The Spy Who Bored Me
The deejay guy at the promotional screening was trying, halfheartedly, to rouse the audience. "The gentlemen are here to see Halle Berry," he observed, to scattered whistles and at least one Mmm-hmmm! "The ladies are here to see Pierce Brosnan." Silence. Maybe the ladies felt as unaroused as I about 007. That's what's so unfair about the Bond movies: always the new woman of the moment, whether it's Denise Richards or Ursula Andress, but a new man only every seven years if we're lucky. And Pierce Brosnan? Nice accent--but rather hairy, don't you think?
Especially in the 20th Bond film, Die Another Day, which plants its star agent in a North Korean prison camp for 14 months (or about four minutes in movie time, which is just long enough to get really sick of Madonna's vacuous title number). Brosnan dons dirty long tresses and a beard as part of his ordeal, and he looks quite fierce as a tortured hippie; maybe I'd prefer him more hairy, not less. Hmmm...
Oh, right...the movie! Sorry. In a word: breathless. Or is that endless? Let's say endlessly breathless: two words. The viewer may tire of breakneck chases and reckless escapes (many of which are replays of previous Bond chases and escapes, resulting in a sort of exhausting highlights reel). The viewer may also grow frustrated with bad guys who can't hit a target, whether they're wielding an Uzi or a space satellite wrapped in foil that redirects the sun's rays into a boiling light beam. The viewer may become dull-eyed and thirsty amid the flying carnage of stale sex puns. May become? Let's say did.
What can I say about Berry's performance? As Jinx, she puts on a jokey street pose and takes off many of her clothes. (She appears more comfortable doing the latter.) As for stunts, she does a nice backward dive into her cleavage. But otherwise she comes off determined rather than competent. (It isn't fair to compare her to Michelle Yeoh, of course--but Jinx is no Pussy Galore.) The tits are awesome--though Bond seems less moved by them than you'd expect. Actually, Brosnan seems less moved by everything: His usual hints of wry humor and affection get lost in the furious pace. If this Bond is meant to be harder-edged, the result is dull.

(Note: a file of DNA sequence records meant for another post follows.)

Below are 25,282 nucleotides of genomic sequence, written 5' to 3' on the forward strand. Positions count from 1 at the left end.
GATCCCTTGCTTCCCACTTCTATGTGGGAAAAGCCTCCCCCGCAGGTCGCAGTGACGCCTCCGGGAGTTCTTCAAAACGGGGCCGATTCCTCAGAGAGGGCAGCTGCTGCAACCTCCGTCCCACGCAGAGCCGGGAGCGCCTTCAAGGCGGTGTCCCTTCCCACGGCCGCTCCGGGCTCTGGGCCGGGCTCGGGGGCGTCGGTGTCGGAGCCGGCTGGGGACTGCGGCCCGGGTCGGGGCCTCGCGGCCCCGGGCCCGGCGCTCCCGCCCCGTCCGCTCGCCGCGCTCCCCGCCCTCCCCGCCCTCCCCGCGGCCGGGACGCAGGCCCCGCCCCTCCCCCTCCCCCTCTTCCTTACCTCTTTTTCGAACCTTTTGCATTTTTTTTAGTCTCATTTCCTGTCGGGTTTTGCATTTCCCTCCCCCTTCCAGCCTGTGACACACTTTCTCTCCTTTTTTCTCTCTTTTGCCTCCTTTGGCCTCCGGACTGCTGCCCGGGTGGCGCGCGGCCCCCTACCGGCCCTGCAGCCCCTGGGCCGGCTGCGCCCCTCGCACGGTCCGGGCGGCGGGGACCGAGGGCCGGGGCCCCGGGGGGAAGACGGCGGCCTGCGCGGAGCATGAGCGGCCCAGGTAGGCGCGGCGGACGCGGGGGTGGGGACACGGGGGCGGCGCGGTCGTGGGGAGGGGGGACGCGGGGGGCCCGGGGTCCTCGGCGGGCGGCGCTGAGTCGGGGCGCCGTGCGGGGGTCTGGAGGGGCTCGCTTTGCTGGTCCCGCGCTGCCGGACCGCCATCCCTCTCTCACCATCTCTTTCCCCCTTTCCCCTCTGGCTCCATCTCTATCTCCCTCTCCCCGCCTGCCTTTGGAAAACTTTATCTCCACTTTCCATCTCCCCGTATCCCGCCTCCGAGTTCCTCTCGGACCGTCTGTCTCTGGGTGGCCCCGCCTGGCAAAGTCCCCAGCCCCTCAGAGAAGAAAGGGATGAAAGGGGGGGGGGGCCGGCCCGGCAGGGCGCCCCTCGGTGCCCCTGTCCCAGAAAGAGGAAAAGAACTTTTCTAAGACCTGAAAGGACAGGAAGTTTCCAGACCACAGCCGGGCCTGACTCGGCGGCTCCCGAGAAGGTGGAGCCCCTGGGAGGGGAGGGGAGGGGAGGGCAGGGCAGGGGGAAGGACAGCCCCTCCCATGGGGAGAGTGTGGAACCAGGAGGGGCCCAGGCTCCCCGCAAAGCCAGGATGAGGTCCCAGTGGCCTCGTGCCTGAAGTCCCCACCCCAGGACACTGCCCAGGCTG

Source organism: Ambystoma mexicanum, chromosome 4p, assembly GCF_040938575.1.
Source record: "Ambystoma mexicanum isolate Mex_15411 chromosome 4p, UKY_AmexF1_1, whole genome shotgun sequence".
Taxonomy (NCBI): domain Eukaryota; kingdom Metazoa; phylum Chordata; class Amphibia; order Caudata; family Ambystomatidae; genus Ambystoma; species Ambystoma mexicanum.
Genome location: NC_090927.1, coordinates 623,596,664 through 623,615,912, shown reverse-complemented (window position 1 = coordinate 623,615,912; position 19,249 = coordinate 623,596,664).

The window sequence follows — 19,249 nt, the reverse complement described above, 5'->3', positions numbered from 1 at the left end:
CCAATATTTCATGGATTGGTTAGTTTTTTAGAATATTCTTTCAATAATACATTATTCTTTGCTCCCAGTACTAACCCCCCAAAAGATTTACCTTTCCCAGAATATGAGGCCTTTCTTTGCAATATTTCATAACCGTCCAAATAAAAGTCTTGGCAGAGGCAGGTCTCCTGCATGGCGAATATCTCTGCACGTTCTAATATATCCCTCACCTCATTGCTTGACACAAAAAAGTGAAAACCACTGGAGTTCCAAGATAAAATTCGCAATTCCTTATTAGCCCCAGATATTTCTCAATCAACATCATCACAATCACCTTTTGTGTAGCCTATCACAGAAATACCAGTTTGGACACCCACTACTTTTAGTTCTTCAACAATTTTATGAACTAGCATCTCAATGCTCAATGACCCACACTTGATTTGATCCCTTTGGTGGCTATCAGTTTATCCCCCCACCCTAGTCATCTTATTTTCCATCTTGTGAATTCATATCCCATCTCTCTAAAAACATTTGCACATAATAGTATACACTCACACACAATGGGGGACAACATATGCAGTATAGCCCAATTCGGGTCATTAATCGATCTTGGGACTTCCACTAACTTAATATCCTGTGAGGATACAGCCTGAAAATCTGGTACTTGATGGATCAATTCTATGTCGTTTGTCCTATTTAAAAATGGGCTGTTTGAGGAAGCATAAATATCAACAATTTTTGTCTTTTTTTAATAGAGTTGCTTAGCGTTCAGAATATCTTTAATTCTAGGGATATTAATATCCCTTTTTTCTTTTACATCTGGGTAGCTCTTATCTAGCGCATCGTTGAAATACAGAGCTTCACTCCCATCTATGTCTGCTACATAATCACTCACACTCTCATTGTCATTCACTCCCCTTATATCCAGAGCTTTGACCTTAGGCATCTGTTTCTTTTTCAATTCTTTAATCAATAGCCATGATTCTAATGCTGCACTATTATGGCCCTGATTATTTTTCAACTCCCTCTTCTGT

Still, there are pleasures to be found. There's a sword fight--hosted by that expert swordsman Madonna--that mashes up a posh British club. There's an invisible car (engine still audible). And a sternly silly John Cleese replacing stern Desmond Llewelyn (R.I.P.) as weapons master--plus a mini-tribute to Q's iconic inventions. The Clash's "London Calling" playing loudly as a stewardess offers Bond his first-class martini. A cute Korean henchman (Rick Yune) with diamonds scored into his cheeks.
Looks aside, these bad guys have nothing on Robert Carlyle's sad-eyed anarchist in The World Is Not Enough. No wonder director Lee Tamahori ladles on the explosions. Fortunately for him, Die Another Day happens to approximate current events. A North Korean colonel (Will Yun Lee) is convincing the hardliners to follow him into a new age of world domination. His weapon--that satellite thingie--is more powerful than the West's nuclear arsenal because it can fry missiles as they fly. (You want plausibility, stick with Harry Potter.) The device also does a number on landmines, which the U.S. apparently left around in large numbers, resulting in some pissed-off young North Koreans. You know who'll prevail.
Speaking of which, check out Bond XIX, circa 1999, for truly astounding topical relevance. After a friend is assassinated, Bond's boss M (Judi Dench) gives a speech. "This will not stand," she announces. "We will not be terrorized by cowards who would murder an innocent man. We'll find the people who committed this atrocity--we'll follow them to the farthest ends of the earth if need be." Isn't it comforting to know that our president loves Bond movies, too?
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